Last Updated on April 23, 2022 by Admin
You’d think after all it takes to make a baby, a woman’s body would return to normal after giving birth. I mean, why shouldn’t that be the expectation, after all? Conception (pretty effortless for some and far more difficult for others); three trimesters of exhaustion, morphing body parts and strangers asking questions about what’s none of their business; labor and all the hard work that it requires – all of this adds up to “Okay! I did it! Now I’d like my body back, please and thank you!”. But we need time and rest and lots of support before we can begin to feel like ourselves again.
How much time exactly? That depends on a lot, and the experience is different for every birthing individual. One of the things everyone can count on is some leakage – and not just from the orifice that delivered your precious one into the world.
Of course the vagina gets all the attention, and for good reason. A postpartum woman will have what basically boils down to an extended period of bleeding – up to six weeks after birth. It makes sense when you consider that an expectant mamma’s blood supply increases by 50% at Week 28 in order to sustain a healthy pregnancy. Once the pregnancy is over, the body doesn’t need to retain it – hence, the call for some mattress-sized maxi pads (or, as some prefer, adult diapers. Yes, I’m serious). Reach out to your midwife or OB if the bleeding doesn’t decrease over time, or if it turns darker and then returns to a brighter red. That may be an indication that you’re doing too much too soon – let your provider guide you. And of course, always call them if you have any other concerns. A woman might also have some postpartum vaginal discharge, which is totally normal.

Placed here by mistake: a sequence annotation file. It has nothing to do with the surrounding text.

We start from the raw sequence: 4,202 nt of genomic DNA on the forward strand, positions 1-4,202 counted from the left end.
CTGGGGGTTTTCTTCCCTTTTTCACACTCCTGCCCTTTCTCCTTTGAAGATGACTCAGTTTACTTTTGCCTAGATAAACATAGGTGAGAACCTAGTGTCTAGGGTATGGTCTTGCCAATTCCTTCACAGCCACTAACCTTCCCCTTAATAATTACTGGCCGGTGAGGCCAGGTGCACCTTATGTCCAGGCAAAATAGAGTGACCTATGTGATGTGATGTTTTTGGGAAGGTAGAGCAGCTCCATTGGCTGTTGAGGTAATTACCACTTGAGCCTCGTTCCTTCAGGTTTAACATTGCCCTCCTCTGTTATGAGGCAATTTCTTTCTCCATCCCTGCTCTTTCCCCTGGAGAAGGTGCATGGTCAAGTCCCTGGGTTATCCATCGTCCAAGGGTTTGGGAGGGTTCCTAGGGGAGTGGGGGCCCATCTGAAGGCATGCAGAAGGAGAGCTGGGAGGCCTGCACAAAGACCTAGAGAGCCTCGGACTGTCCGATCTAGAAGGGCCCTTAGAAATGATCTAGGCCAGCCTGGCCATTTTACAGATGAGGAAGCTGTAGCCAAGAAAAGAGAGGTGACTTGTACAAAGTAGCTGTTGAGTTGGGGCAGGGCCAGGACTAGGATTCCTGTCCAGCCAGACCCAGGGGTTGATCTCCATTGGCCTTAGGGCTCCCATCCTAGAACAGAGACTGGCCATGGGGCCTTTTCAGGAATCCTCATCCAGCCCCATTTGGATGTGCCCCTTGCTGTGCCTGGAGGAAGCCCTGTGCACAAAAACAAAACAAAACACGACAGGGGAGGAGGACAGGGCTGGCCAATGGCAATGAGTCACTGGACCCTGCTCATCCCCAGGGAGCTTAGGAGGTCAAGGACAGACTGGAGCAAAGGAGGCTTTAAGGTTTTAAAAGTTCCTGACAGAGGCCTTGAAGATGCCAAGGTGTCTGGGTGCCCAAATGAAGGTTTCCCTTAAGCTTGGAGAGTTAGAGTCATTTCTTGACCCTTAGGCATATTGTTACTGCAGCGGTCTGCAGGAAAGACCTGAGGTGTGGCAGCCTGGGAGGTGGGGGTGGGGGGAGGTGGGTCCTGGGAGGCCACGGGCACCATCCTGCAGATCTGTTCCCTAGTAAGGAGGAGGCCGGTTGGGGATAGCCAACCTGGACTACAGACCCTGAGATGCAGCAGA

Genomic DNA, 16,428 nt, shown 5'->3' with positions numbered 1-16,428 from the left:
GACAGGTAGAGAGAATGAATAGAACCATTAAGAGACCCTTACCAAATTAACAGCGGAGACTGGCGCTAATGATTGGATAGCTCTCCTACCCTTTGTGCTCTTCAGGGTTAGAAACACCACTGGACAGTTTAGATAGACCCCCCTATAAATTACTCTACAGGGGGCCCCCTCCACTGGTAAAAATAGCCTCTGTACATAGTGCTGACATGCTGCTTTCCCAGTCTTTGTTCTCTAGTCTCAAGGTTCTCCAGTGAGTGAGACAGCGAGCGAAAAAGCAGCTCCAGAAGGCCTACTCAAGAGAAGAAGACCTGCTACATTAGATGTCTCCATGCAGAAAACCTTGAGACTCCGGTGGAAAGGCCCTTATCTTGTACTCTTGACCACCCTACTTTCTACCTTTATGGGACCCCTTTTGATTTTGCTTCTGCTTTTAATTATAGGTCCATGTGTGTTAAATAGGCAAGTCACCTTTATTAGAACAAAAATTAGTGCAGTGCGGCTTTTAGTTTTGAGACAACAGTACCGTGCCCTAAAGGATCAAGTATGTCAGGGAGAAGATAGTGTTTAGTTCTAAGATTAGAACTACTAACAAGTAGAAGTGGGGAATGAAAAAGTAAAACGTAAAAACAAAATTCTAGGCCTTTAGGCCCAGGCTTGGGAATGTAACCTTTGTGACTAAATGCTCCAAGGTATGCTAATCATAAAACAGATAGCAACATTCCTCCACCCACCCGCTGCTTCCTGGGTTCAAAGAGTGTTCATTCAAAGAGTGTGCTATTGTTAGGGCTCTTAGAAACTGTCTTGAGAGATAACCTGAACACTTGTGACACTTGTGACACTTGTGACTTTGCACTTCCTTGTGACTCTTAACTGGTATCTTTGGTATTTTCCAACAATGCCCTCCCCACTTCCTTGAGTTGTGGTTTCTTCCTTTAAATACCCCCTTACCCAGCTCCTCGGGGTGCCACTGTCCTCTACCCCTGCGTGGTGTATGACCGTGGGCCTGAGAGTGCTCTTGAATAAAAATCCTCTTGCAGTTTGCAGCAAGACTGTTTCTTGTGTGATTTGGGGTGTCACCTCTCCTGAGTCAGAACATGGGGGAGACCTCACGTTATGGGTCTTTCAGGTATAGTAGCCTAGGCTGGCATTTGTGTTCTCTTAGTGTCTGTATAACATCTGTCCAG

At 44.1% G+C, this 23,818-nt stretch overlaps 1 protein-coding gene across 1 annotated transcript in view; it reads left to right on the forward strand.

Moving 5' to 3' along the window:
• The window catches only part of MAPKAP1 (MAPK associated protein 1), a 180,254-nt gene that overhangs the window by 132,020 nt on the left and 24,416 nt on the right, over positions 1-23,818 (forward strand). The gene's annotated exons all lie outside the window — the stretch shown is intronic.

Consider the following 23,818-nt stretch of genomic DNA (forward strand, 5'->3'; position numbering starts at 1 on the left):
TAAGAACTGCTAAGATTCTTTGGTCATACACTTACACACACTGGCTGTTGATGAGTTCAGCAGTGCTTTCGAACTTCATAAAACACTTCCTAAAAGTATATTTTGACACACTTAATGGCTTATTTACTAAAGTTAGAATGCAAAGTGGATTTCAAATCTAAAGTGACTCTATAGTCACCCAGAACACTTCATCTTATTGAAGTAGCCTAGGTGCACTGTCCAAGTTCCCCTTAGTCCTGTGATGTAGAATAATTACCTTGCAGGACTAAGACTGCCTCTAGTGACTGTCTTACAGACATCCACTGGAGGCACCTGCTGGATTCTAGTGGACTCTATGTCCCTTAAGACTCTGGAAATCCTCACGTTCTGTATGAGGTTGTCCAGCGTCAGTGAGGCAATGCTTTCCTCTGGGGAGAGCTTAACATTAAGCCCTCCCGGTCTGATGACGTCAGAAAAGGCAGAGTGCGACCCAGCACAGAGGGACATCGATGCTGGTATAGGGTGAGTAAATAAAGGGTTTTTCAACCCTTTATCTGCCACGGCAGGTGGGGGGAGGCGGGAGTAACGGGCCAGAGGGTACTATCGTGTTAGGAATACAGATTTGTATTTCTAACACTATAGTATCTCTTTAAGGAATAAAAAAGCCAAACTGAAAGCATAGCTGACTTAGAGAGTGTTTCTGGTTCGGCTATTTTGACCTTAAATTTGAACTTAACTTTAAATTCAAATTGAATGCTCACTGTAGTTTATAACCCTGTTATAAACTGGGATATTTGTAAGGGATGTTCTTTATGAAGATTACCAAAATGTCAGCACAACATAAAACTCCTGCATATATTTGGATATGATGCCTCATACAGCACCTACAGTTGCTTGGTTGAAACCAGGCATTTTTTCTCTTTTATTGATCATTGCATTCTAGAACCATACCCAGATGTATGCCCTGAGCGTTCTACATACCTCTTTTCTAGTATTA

Next up? Your nipples. You may begin to leak milk even if you’ve decided not to breastfeed. It can be miraculous or annoying, depending upon your mood and sleep deprivation levels! Nursing pads can be very helpful (they come in both disposable and reusable options) and if you do choose to nurse, you’ll get a sense of when your breasts “let down” (start the flow of) your milk so that you can be more prepared. Some women experience this nipple leakage during their pregnancies, too.
Lastly – but ABSOLUTELY not least – are your eyes. Crying pretty much comes with the territory of new parenthood. You might cry tears of joy – which is wonderful, but it’s also normal to cry for no apparent reason (it’s just the hormones knocking on your tear ducts’ door). However, a lot of women cry because they are sad, confused, exhausted, anxious, scared or depressed. 1 out of 5 women report a perinatal mood or anxiety disorder (PMAD) during their pregnancies and/or the postpartum period. If the crying lasts for more than 2 weeks, or if you feel like you need support – please let your provider know, or reach out to Postpartum International.
After a period of time, you will steady the ship, and postpartum leakage will ease up. As noted, if it doesn’t resolve, call your provider.
Remember to ask for help, rest as often as possible, stay hydrated, and give yourself grace as you transition into this wildly profound time in your life.